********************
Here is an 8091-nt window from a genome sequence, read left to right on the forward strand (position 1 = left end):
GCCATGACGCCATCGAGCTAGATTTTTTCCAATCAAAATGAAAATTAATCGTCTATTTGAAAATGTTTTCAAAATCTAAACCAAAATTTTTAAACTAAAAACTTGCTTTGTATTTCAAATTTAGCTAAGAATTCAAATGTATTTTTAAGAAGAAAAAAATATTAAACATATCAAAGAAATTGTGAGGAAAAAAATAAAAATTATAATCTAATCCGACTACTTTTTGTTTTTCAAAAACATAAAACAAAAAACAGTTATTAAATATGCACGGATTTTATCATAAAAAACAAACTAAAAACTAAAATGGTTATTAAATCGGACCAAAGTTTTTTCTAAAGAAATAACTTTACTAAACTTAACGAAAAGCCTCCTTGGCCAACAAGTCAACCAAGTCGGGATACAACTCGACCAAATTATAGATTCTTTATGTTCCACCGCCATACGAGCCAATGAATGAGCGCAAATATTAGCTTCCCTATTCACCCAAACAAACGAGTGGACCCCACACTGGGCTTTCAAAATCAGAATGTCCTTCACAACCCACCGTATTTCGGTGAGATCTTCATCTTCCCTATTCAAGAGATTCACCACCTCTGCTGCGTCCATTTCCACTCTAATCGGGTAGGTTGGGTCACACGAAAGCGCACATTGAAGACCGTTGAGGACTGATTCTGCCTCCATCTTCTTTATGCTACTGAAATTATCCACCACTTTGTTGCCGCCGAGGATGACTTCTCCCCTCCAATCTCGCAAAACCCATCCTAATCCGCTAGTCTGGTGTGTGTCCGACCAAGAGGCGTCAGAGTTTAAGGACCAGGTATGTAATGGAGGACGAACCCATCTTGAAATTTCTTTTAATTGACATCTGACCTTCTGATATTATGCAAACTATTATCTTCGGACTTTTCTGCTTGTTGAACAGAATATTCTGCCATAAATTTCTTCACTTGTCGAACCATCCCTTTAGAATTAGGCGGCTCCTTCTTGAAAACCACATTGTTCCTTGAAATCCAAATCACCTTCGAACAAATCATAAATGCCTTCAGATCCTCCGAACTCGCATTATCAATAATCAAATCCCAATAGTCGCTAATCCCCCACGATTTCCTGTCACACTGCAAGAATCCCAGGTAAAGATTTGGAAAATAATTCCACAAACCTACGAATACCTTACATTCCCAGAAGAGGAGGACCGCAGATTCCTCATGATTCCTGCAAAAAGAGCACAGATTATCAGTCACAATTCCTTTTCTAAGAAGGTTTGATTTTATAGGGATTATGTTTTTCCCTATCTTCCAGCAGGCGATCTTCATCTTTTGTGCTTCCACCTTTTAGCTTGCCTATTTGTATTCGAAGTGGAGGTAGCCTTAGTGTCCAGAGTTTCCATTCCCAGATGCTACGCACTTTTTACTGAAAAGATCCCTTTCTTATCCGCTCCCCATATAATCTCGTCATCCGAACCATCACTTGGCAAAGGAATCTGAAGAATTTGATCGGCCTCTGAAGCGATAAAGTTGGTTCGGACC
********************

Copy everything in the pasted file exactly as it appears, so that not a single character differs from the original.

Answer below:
Here is an 8091-nt window from a genome sequence, read left to right on the forward strand (position 1 = left end):
GCCATGACGCCATCGAGCTAGATTTTTTCCAATCAAAATGAAAATTAATCGTCTATTTGAAAATGTTTTCAAAATCTAAACCAAAATTTTTAAACTAAAAACTTGCTTTGTATTTCAAATTTAGCTAAGAATTCAAATGTATTTTTAAGAAGAAAAAAATATTAAACATATCAAAGAAATTGTGAGGAAAAAAATAAAAATTATAATCTAATCCGACTACTTTTTGTTTTTCAAAAACATAAAACAAAAAACAGTTATTAAATATGCACGGATTTTATCATAAAAAACAAACTAAAAACTAAAATGGTTATTAAATCGGACCAAAGTTTTTTCTAAAGAAATAACTTTACTAAACTTAACGAAAAGCCTCCTTGGCCAACAAGTCAACCAAGTCGGGATACAACTCGACCAAATTATAGATTCTTTATGTTCCACCGCCATACGAGCCAATGAATGAGCGCAAATATTAGCTTCCCTATTCACCCAAACAAACGAGTGGACCCCACACTGGGCTTTCAAAATCAGAATGTCCTTCACAACCCACCGTATTTCGGTGAGATCTTCATCTTCCCTATTCAAGAGATTCACCACCTCTGCTGCGTCCATTTCCACTCTAATCGGGTAGGTTGGGTCACACGAAAGCGCACATTGAAGACCGTTGAGGACTGATTCTGCCTCCATCTTCTTTATGCTACTGAAATTATCCACCACTTTGTTGCCGCCGAGGATGACTTCTCCCCTCCAATCTCGCAAAACCCATCCTAATCCGCTAGTCTGGTGTGTGTCCGACCAAGAGGCGTCAGAGTTTAAGGACCAGGTATGTAATGGAGGACGAACCCATCTTGAAATTTCTTTTAATTGACATCTGACCTTCTGATATTATGCAAACTATTATCTTCGGACTTTTCTGCTTGTTGAACAGAATATTCTGCCATAAATTTCTTCACTTGTCGAACCATCCCTTTAGAATTAGGCGGCTCCTTCTTGAAAACCACATTGTTCCTTGAAATCCAAATCACCTTCGAACAAATCATAAATGCCTTCAGATCCTCCGAACTCGCATTATCAATAATCAAATCCCAATAGTCGCTAATCCCCCACGATTTCCTGTCACACTGCAAGAATCCCAGGTAAAGATTTGGAAAATAATTCCACAAACCTACGAATACCTTACATTCCCAGAAGAGGAGGACCGCAGATTCCTCATGATTCCTGCAAAAAGAGCACAGATTATCAGTCACAATTCCTTTTCTAAGAAGGTTTGATTTTATAGGGATTATGTTTTTCCCTATCTTCCAGCAGGCGATCTTCATCTTTTGTGCTTCCACCTTTTAGCTTGCCTATTTGTATTCGAAGTGGAGGTAGCCTTAGTGTCCAGAGTTTCCATTCCCAGATGCTACGCACTTTTTACTGAAAAGATCCCTTTCTTATCCGCTCCCCATATAATCTCGTCATCCGAACCATCACTTGGCAAAGGAATCTGAAGAATTTGATCGGCCTCTGAAGCGATAAAGTTGGTTCGGACC